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Future of consumer banking in Asia-Pacific
Part 2 - the value of platform models

The earlier article in this series described how evolving customer demand, persistent regulatory pressure, disruptive technology and a new breed of platform players are creating the case for traditional institutions to reinvent consumer banking.

In particular, bigtech platforms go beyond a single business, product-oriented approach to collaborate with a multitude of partners to enhance customers’ financial lives. Similarly, banks that want to stay relevant to their customers need to push their traditional sectorial boundaries, collaborate and converge with other industries, and adapt platform-based business models.

What is a platform?

A platform is a digital infrastructure that allows multiple stakeholders (the providers: platform owners, third-party developers, distribution and services partners; and end-user consumers) to connect online, interact, create and exchange value with each other.

Participants in platforms shift from operating within a specialized industry to being part of a broader ecosystem, expanding their reach by linking to interconnected businesses from across multiple sectors. Operating in an ecosystem allows providers to switch focus from merely selling their own offerings to fulfilling customers’ desired outcomes. An integrated user experience in turn raises collective value for all stakeholders involved.

It is believed there are four key elements to platforms:

EY - Future of consumer banking in APAC - the value of platform models  

1.

They are powered by information. Customer data is the digital asset upon which entire ecosystems are built, allowing providers to utilize integrated customer information and feedback captured within their platforms to improve personalization and contextual awareness, identify new market opportunities, and increase customer value.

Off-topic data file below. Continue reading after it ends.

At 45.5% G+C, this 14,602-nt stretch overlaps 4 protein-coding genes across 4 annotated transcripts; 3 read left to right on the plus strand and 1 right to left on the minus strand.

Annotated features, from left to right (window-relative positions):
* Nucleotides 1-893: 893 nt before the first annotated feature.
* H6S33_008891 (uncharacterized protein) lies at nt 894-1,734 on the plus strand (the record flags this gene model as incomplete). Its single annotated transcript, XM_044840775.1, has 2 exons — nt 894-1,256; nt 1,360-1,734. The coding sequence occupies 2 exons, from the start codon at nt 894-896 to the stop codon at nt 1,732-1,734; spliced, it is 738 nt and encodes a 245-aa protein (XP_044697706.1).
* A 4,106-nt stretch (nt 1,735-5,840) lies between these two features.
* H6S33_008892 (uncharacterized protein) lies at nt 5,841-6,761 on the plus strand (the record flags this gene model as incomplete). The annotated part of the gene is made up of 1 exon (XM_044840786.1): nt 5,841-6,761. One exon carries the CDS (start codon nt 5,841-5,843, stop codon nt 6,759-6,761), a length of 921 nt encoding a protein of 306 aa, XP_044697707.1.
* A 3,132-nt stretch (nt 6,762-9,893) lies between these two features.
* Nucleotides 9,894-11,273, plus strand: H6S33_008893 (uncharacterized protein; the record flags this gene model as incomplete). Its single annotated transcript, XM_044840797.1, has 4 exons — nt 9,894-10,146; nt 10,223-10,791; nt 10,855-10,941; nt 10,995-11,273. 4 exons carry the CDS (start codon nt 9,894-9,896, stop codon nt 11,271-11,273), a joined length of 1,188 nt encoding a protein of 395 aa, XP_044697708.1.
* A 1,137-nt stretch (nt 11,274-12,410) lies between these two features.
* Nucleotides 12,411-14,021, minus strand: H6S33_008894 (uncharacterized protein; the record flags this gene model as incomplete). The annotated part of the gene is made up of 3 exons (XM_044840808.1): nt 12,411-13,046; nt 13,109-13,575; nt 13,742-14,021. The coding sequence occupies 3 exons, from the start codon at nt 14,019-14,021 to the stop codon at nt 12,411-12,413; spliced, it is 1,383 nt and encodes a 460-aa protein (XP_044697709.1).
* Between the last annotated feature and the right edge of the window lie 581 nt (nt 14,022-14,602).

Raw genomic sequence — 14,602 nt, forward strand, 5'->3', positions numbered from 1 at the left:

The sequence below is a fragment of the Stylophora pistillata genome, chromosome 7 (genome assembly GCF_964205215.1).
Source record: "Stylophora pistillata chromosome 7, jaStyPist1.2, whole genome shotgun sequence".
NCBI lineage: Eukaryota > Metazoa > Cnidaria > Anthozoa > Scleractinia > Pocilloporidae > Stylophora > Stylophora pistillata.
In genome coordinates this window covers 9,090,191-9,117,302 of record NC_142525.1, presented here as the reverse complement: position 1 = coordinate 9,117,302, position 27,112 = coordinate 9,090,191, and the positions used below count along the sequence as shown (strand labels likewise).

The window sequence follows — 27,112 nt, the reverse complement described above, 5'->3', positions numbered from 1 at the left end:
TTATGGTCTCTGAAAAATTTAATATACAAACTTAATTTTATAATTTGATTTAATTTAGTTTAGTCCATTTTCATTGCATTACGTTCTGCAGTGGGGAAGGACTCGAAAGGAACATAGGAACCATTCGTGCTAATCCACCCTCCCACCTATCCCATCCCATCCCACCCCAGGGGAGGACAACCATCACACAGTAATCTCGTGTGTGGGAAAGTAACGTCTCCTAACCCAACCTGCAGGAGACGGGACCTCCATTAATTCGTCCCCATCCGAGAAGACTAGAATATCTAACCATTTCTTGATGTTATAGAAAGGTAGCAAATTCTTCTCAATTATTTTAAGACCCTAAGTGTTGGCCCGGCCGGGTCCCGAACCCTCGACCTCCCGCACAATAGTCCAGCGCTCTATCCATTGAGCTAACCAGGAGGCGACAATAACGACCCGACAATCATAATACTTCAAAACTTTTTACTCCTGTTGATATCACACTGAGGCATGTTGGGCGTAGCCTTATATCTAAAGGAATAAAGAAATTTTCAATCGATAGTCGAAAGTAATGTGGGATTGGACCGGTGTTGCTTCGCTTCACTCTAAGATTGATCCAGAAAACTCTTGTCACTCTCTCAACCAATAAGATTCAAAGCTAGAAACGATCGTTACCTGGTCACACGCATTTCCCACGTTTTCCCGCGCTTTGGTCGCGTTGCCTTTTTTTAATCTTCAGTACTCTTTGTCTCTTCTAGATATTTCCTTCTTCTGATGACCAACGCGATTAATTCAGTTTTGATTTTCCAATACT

EY - Future of consumer banking in APAC - the value of platform models  

2.

The ecosystems within platforms are highly customer-centric gateways that allow consumers to access and switch between a range of related offerings across industries without needing to toggle between portals or manage multiple login identities. An example of such a frictionless gateway is a mobile application that enables users to text, make voice and video calls, transfer funds, place reservations, interact with retailers and play games among others. The formation of digital ecosystems results in the convergence of industries as boundaries blur and platform technologies connect consumers, businesses, governments and societies in new ways.

EY - Future of consumer banking in APAC - the value of platform models  

3.

They use the network effect as their ecosystem of participants expand. Well-constructed platforms use external talents and assets, and take on momentum of their own as participants interact, generate reciprocal value, and help extend these infrastructures. As ecosystems grow exponentially, providers (banks included) would need to individually craft new business models and offerings, and collectively deliver on a wide range of solutions. That in turn, create much greater distribution, depth and breadth of customers, and higher consumer stickiness than could realistically be achieved by any single company.